biologist who has the uncanny ability to identify individual killer
whales at a glance. Dave and Deborah have seen photos of the young
orca’s carcass — which, I’m sorry to say, looks to me like nothing
more than a dead marine mammal.
“The shape of the jaw is more robust in a transient,” Deborah
told me, adding that the overall shape of the head and the “eye
patch” (an elongated white spot) appears different in transients.
Other interesting facts about the young whale could be revealed in
the upcoming necropsy report. I’m not sure if lab analysis of the
whale’s DNA will come out at the same time, but most details are
expected within two or three weeks.
Although the death of any killer whale is unfortunate,
transients have been doing better overall than Southern Residents.
Even with eight new births, the Southern Resident population is
still four animals short of the 88 seen just five years ago. And
they have a long way to go before reaching the 98 orcas reported in
2004 among the three Southern Resident pods.
For Southern Residents, prey availability has been listed as one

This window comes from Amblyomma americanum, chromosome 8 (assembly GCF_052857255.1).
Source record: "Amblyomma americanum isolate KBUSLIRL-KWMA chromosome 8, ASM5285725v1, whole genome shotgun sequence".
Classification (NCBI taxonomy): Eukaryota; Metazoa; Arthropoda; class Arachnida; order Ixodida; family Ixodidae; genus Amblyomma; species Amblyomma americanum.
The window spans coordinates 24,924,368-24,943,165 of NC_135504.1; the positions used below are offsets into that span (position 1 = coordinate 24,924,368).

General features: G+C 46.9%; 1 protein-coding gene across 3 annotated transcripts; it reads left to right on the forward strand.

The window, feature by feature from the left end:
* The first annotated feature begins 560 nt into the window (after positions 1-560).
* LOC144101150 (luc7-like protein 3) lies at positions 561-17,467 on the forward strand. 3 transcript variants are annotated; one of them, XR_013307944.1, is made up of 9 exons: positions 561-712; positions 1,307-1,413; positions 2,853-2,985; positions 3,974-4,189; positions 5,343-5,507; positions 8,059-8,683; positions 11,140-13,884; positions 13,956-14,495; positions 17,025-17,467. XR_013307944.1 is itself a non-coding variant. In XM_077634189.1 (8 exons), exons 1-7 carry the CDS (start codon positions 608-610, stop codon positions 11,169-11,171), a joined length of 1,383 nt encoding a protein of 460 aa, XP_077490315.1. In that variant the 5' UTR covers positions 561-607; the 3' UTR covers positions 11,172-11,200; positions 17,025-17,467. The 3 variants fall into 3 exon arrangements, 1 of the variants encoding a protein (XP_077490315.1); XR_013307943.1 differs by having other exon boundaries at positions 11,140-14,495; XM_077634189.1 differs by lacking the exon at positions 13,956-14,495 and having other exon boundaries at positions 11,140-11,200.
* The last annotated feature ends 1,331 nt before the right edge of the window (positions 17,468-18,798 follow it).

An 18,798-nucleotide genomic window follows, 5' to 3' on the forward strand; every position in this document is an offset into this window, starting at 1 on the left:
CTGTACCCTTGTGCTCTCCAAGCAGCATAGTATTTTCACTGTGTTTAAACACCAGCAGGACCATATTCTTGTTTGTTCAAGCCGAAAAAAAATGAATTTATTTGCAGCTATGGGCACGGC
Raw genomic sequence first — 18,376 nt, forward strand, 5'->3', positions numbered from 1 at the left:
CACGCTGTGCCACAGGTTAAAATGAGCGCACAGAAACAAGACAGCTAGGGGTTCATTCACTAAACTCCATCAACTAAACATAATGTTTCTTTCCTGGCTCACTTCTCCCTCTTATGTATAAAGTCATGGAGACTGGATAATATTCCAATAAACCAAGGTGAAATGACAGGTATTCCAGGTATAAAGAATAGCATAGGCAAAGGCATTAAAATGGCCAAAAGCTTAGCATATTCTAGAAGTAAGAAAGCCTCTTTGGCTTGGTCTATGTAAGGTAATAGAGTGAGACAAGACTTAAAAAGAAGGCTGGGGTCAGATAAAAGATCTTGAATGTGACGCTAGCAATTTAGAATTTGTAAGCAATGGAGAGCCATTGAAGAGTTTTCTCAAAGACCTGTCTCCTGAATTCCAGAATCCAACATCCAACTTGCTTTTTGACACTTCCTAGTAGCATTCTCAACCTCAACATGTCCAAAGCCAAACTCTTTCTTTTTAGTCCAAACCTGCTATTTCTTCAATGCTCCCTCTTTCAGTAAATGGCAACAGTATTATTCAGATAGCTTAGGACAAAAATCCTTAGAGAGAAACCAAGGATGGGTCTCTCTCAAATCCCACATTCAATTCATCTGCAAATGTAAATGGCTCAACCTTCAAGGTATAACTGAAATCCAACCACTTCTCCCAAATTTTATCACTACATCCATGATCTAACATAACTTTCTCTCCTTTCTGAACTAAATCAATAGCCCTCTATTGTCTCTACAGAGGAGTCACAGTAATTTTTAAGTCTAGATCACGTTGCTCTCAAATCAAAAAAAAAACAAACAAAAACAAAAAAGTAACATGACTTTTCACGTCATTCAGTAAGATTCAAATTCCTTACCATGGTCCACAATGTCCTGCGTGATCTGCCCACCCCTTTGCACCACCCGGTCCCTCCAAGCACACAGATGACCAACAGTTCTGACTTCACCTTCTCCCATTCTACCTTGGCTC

of the likely factors for their decline. The J, K and L pods depend
mainly on chinook salmon, a species listened as threatened and
struggling to survive along with the orcas.
Transients, on the other hand, eat mainly marine mammals, which
remain in plentiful supply. Transients that roam along the coast
and enter inland waters (“inner-coast transients,” as they’re known
in Canada) were increasing by about 3 percent a year up until 2011,
when the population reached about 300, according to a report by
Canada’s Department of Fisheries and Oceans.
Today’s population is uncertain, despite efforts to photograph
and identify as many whales as possible each year, according to
Jared Towers, cetacean research technician for DFO. Because of
their nature, some transients spend significant time in remote
areas where they may not be seen by anyone.
Several older transients among this population have died in
recent years, countering the effect of increasing births, Jared
told me. Still, with an abundance of marine mammals, particularly
harbor seals, the population may still have room to grow.
Another group of rarely seen transients is known as “outer-coast
transients.” This group, which may include transients reported in
California, is estimated at more than 200 animals, although the
estimate is less certain than for the inner-coast groups. For